Jennifer Cronk calls herself the “keeper of stuff.” It’s an oversimplified way to look at what Cronk does as the Curator of Collections at the Aurora History Museum.
“There’s plenty that happens in the here and now that you know is going to shape the future of the city, and so... it's important for us to collect some of those objects and those documents,” Cronk said.
But Cronk is not the keeper of just any stuff. For the last five years, with the help of some volunteers, Cronk has been working on documenting every item left at memorials for the Aurora Theater shooting victims. The biggest one, across the street from the theater.
“We have candles and artificial flowers, lots of different kinds of candle holders,” Cronk described. “It's from the corner of Center Pointe and Sable (Boulevard), across from the theater. The objects were left following the shooting on July 20th (2012).”
PHOTOS: Memorial following Aurora theater shooting
Progression of Aurora theater shooting memorial from 2012
There are no plans for an exhibit any time soon.
“Potentially an exhibit in the future, but for the time being, we just catalogue it all and make sure it’s stored well and we have it there for, you know, if we ever need to take it out for any reason,” she said.
It’s difficult and emotional to do this. Cronk said she’s had to take breaks from cataloguing the items.
“I’ve touched every single object that was left at this site,” she said. “It's tough, even if you do separate yourself from it and you don't read everything that people left or wrote.”
People have left pieces of their hearts, special mementos, thoughts and hopes.
“You just have to think that there's a reason for everything that was left,” Cronk said.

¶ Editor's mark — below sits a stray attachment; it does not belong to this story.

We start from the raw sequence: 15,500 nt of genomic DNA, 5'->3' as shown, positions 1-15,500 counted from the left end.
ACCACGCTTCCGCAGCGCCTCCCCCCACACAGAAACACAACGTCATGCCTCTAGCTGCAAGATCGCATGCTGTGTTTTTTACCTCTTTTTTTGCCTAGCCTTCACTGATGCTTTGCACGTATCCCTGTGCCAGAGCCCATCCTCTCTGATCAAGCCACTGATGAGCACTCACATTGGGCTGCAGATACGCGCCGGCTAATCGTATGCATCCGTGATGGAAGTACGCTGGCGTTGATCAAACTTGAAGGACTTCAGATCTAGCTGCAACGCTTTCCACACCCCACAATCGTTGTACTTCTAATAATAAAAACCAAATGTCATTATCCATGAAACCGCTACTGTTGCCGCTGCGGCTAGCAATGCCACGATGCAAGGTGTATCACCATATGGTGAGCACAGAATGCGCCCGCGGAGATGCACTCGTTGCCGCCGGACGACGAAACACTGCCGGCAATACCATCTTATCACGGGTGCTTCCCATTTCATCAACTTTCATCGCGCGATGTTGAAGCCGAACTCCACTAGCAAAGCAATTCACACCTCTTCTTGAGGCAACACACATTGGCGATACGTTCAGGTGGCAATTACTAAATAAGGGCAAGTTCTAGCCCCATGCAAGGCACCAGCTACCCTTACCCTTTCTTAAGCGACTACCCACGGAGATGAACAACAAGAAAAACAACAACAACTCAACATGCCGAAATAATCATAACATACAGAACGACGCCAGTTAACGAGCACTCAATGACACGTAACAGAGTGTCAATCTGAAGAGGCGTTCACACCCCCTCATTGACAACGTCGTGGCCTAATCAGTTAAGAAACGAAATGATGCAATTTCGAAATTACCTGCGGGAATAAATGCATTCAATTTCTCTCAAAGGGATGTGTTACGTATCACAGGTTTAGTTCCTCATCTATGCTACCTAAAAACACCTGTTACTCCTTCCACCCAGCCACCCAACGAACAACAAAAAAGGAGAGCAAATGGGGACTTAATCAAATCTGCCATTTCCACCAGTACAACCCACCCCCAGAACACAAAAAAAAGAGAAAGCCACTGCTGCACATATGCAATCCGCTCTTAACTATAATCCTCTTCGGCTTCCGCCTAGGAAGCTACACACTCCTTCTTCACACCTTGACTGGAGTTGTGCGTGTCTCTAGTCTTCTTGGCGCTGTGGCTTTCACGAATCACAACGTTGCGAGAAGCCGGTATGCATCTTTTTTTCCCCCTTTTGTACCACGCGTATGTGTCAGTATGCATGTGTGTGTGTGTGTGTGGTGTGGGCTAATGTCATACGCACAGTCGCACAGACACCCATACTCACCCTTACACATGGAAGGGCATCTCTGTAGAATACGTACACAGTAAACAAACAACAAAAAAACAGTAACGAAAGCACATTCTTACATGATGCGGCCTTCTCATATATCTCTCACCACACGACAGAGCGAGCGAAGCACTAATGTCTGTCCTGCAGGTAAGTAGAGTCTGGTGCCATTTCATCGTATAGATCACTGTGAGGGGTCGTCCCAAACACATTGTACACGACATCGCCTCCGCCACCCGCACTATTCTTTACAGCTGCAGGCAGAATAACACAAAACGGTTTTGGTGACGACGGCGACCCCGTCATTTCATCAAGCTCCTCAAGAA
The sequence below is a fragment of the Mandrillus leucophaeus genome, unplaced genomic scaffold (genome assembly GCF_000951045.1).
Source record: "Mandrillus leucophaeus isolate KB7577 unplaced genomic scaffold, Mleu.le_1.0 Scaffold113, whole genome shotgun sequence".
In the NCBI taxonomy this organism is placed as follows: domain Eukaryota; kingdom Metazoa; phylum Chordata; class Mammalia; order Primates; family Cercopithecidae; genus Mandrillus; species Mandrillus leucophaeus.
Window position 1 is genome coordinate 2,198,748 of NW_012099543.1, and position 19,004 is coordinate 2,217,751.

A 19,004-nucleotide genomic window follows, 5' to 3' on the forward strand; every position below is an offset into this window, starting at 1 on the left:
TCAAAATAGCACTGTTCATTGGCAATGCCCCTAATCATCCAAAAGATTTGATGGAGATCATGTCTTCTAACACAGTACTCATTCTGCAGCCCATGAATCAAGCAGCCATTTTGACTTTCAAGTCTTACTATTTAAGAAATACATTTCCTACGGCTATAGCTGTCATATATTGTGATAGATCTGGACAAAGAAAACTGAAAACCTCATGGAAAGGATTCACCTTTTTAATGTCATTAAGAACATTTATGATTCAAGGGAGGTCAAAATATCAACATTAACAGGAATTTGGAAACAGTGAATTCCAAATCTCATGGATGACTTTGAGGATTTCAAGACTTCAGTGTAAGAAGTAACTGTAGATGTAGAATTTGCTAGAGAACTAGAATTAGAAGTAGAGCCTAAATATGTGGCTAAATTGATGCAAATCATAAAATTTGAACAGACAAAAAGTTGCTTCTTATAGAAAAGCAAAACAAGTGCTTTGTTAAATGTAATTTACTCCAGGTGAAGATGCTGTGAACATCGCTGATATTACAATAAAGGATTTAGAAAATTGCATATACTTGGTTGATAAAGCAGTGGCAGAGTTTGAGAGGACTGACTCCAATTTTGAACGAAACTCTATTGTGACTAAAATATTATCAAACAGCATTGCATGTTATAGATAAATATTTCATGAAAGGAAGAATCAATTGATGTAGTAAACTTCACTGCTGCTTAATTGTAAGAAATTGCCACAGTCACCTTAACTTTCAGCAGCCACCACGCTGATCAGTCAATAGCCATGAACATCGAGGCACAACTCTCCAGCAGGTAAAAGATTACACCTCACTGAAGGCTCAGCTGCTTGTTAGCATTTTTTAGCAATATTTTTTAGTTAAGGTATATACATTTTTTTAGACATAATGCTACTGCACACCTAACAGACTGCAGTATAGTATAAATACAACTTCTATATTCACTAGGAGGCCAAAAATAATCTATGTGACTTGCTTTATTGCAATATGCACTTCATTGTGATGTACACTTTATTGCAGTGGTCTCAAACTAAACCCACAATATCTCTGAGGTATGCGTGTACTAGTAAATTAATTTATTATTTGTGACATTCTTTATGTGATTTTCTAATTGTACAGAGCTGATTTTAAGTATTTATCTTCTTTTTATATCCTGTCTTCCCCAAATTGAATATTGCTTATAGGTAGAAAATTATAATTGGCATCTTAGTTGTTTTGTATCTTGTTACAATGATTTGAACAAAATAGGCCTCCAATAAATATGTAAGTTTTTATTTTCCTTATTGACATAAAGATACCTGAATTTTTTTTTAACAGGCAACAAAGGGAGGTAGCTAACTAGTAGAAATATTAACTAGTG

Cronk said victim families were offered to take items home, if they wanted, before the museum picked them up.
Cronk has worked on saving, cataloguing and properly storing the rest. Every note, every card, every stuffed animal, candle and trinket, everything someone meant to share with the community and families going through a difficult time.
“You have to think about what if this was your loved one,” said Cronk, about her commitment and love she’s pouring into the project.
Because it is not just stuff - not to Cronk, not to the community, not the victims' families.
“I think the fact that we are safe guarding these objects for the future is hopefully you know, meaningful to them. They know that they're here and they're protected,” she said.
Five years in, Cronk is not done yet. She says there is a light at the end of the tunnel of boxes. She thinks that in two more years, she'll have everything catalogued.
And then, maybe an exhibit when the community is ready.
A similar process to this took place after the Columbine shooting. The Littleton Museum collected several hundred of the several thousand items left at Clement Park, and it took them almost eight years to catalog all of it.